Many might think that such a project could not succeed because these days the US is not surely in the mood to negotiate new, and ambitious, international agreements. In fact, the United States is probably necessary for the success and credibility of such an endeavor. Yet, the good news is that it might have an interest in spearheading it. This might be a good occasion to do some good public relations, and patch up a very battered image; and, on this, I think, there might be ground for a bipartisan agreement. The US won the Cold War, it can also help burying it once and for all, and avoid it comes back under a different guise.

4 Responses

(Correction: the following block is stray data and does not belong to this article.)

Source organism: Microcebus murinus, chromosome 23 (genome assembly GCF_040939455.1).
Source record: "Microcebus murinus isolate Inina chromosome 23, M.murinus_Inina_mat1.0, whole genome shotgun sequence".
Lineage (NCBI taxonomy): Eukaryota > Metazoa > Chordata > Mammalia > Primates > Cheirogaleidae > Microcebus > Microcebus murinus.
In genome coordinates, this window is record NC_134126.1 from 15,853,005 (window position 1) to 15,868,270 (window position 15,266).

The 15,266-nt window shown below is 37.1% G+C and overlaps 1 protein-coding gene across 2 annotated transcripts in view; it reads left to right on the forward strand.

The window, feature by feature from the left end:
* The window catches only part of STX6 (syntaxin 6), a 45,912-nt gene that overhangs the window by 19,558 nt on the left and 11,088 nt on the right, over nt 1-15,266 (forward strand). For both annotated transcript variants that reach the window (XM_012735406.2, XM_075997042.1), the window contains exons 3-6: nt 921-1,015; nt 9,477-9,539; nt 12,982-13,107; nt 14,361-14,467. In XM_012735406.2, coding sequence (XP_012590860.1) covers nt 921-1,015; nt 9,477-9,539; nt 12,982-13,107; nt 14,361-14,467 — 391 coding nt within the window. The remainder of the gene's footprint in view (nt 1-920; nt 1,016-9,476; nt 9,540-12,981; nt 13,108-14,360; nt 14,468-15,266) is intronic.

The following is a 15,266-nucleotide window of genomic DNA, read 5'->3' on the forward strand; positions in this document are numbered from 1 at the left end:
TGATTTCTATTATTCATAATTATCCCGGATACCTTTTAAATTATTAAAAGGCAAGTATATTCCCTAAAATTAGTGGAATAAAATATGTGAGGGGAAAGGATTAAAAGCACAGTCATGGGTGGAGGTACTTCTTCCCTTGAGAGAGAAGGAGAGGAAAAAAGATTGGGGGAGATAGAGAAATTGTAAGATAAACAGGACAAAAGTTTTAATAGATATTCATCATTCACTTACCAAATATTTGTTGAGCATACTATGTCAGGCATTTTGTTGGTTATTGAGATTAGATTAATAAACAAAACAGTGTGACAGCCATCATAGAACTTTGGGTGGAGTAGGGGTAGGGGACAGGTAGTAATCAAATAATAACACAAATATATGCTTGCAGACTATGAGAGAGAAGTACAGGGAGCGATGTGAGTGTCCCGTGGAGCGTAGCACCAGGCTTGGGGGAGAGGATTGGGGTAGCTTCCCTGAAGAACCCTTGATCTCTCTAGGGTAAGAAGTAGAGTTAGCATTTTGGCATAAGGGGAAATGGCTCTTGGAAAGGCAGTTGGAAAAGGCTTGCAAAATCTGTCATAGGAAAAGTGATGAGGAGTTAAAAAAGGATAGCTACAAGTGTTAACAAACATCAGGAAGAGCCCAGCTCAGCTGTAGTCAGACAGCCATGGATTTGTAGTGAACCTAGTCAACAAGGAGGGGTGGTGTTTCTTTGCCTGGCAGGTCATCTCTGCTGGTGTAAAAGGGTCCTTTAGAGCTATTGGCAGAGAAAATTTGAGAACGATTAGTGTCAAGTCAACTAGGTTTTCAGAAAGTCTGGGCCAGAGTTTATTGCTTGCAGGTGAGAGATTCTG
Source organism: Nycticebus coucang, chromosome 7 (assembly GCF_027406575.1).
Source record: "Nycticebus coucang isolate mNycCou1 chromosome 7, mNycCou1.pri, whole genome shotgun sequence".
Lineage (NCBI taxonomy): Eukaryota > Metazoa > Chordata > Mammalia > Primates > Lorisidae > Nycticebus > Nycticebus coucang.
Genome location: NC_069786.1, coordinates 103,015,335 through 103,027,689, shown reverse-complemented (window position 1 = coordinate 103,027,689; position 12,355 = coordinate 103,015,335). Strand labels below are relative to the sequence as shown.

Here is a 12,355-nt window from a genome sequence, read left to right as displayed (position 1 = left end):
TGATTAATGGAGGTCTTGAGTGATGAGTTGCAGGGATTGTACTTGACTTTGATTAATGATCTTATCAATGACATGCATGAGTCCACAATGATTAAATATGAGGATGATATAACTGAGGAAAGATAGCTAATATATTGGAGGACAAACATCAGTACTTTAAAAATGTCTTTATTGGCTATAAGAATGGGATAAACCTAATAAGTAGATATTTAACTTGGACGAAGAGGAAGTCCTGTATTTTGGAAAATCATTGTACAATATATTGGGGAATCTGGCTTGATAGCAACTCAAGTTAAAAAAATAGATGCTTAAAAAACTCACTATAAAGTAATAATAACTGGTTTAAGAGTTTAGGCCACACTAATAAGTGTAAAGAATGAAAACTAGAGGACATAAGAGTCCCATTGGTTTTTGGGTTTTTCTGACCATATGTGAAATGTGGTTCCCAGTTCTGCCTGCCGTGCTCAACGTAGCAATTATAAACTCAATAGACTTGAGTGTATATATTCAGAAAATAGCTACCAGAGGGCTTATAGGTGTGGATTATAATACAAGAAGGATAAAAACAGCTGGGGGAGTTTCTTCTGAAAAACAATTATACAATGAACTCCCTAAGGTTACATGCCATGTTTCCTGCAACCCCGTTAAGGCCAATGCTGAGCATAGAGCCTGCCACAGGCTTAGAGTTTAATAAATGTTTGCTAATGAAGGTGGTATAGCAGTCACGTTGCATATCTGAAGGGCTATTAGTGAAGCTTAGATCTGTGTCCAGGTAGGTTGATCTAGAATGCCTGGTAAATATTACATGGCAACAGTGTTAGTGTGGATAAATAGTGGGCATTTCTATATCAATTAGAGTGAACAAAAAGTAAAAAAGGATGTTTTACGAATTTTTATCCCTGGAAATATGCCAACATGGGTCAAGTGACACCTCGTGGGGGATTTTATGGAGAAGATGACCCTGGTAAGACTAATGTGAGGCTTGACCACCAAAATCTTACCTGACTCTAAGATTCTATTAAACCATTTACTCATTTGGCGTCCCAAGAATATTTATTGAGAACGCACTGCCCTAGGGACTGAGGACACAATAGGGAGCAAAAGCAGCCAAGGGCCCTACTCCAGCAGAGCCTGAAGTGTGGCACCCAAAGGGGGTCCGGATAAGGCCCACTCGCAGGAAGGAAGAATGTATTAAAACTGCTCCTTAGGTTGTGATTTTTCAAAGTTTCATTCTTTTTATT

1. While Professor Romano’s proposal of a new universal human rights compact has appeal, I have to disagree that we are at a time in history where it is possible. One only needs to spend some time in Geneva at the new UN Human Rights Council to see that the world is indeed still split on human rights, and that the enemies of human rights are not “hiding somewhere in the mountains of Central Asia” but rather are in control of the Council, where they do have a blocking majority. Although it’s now North against South rather than liberal democracies against socialist states, the battle over civil and political rights versus economic, social and cultural rights is still being vigorously fought. And even the very concept of universality is under attack. To give just one example: if the Islamic, African and Asian groups at the Council (which make up its majority) get their way, the body’s new “universal” periodic human rights review will not be universal at all, but will vary based on the religion, “socio-cultural specificities,” and level of development of the country under review.